LEEB: But that would be really bad news for U.S. motorists because it would mean gasoline price also go up out of proportion to what happens to oil prices.

ROMANS: We've already had this thing, they call it demand destruction, we've had the higher prices have already started to tamp down demand a little bit globally for these products though, right?

LINDA RAFIELD, SR OIL ANALYST, PLATTS: We've seen market revisions by the energy administration. The latest revisions for June showed us on track for the biggest decline in oil petroleum demand growth since 1980.

ROMANS: So in 28 years we haven't seen demand dry up for these products.

LEEB: But what's important, Linda, is that you're talking the developed world and you're really talking the U.S.

RAFIELED: Correct.

LEEB: The last time we saw these kinds of declines, Christine, in the U.S. in the developed world, was, as Linda pointed out, 1980, but that was also a time in which the developing countries were just a little pin prick.

ROMANS: That's right.

LEEB: Today developing countries basically are bigger consumers or as big consumers of oil as are the developed countries, and so despite this massive decline that you've seen in the developed world, overall growth in demand for oil continues to climb, and that's remarkable and that's -- really just changes the dynamics, it turns the dynamics on its head.

ROMANS: The dynamics in terms of weather are this. We know that September is a hurricane month. We know that next year there could be hurricanes again and we know that it doesn't destroy the amount of oil. We don't lose that oil forever, it's delayed on the market or the demand is just delayed. Right?

LEEB: Right, that's absolutely true. And the same thing with refineries. They're not destroyed, they basically delay the processing of oil.

ROMANS: So, it's a temporary effect.

LEEB: Yes, it is. Yes, it is.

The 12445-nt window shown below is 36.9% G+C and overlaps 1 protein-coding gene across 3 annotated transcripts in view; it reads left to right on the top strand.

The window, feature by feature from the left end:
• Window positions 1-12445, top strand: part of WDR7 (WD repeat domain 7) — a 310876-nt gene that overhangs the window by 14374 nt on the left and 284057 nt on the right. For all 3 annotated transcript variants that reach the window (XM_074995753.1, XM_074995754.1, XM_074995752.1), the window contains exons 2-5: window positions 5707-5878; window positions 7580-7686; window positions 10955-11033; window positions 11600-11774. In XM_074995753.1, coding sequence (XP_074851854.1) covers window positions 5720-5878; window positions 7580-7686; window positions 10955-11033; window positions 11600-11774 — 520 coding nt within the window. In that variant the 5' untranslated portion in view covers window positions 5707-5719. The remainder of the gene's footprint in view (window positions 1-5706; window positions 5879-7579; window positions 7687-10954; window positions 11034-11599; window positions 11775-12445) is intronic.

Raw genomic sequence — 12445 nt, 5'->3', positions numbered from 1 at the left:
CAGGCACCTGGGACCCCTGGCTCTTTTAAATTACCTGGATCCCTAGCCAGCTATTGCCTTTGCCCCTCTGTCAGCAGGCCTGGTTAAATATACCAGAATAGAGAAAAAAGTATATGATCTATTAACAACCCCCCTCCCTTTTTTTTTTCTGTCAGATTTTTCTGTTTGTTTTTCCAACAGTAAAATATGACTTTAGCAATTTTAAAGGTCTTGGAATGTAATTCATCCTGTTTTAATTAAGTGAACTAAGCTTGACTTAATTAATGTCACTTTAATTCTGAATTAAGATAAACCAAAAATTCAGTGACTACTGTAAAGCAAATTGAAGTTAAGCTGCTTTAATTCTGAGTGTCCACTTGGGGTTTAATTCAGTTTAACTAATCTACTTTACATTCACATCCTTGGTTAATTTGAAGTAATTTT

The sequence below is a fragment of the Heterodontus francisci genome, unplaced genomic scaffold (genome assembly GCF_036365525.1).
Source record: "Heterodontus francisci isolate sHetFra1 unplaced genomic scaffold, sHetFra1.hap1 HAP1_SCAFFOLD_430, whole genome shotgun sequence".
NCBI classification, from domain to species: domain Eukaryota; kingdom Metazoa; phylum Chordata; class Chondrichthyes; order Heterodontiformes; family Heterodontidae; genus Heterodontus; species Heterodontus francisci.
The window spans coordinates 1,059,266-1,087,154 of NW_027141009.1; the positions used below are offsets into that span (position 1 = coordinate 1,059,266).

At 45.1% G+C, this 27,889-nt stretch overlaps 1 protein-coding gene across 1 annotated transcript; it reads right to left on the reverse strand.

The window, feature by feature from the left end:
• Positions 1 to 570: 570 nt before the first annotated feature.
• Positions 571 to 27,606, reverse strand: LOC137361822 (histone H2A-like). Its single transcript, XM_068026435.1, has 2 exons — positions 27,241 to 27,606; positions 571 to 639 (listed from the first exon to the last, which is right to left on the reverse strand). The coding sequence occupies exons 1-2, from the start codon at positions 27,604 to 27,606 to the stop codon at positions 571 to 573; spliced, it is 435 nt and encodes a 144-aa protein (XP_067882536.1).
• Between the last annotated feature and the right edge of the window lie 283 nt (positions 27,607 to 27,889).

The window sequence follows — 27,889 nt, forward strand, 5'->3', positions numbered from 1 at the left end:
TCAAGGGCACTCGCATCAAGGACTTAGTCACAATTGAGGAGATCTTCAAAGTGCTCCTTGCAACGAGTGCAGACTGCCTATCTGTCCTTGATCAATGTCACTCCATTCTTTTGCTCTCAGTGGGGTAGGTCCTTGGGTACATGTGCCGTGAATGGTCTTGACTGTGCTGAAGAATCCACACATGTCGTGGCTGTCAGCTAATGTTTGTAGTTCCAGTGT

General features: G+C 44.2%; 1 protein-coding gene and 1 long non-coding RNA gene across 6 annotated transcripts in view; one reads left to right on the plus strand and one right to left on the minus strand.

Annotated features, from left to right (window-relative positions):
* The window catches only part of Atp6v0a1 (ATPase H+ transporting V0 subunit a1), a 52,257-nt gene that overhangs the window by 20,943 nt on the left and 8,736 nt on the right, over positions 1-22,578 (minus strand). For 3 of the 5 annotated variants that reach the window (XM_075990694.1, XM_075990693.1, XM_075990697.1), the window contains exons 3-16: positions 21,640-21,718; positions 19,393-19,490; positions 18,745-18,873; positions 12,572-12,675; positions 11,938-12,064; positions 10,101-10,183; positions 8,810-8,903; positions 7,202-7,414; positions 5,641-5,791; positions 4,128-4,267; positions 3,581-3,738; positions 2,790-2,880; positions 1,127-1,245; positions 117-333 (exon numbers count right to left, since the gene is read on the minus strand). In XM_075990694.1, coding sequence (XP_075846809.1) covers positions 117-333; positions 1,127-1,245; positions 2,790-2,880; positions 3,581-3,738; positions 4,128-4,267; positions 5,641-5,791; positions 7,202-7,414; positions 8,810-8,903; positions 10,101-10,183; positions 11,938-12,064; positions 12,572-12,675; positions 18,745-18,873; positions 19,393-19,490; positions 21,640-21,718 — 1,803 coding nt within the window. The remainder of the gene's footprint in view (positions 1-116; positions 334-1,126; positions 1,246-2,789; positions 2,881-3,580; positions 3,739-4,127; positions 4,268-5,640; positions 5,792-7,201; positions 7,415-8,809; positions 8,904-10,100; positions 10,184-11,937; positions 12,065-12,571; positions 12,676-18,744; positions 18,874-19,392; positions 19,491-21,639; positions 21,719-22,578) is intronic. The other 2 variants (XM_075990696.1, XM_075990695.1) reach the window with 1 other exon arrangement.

ROMANS: But when we're talking about permanent effects, we're about the big geopolitical things that really can be a problem overall for -- like the situation in Georgia.

LEEB: Exactly, Russia going into Georgia and Russia really, basically, in a sense has dominion over Europe now, because they control so much of Europe's energy and that's a very, very frightening situation and it's one that the next president, whomever he may be, is really going to have to address.

ROMANS: Linda, when we're talking about hurricanes as a temporary effect in the marketplace and we're talking about politics and international instability, where do we sit, where is the balance of that right now? Because, we have incredible demand that's come down, as you point out, but the growth of emerging markets as consumers and presumably that growth is only going to continue, and then you also have some hot spots around the world.

RAFIELED: Well, you still have to worry about Nigeria. You have over a million barrels a day of light sweet crude off of the market because of ongoing violence in the Niger delta. You have to worry about Russia, as you said. You also have to worry about Iran and the ongoing standoff between Iran and western nations over its plutonium enrichment program and as we just said, you have tremendous demand growth still in India, China and the Middle Eastern countries.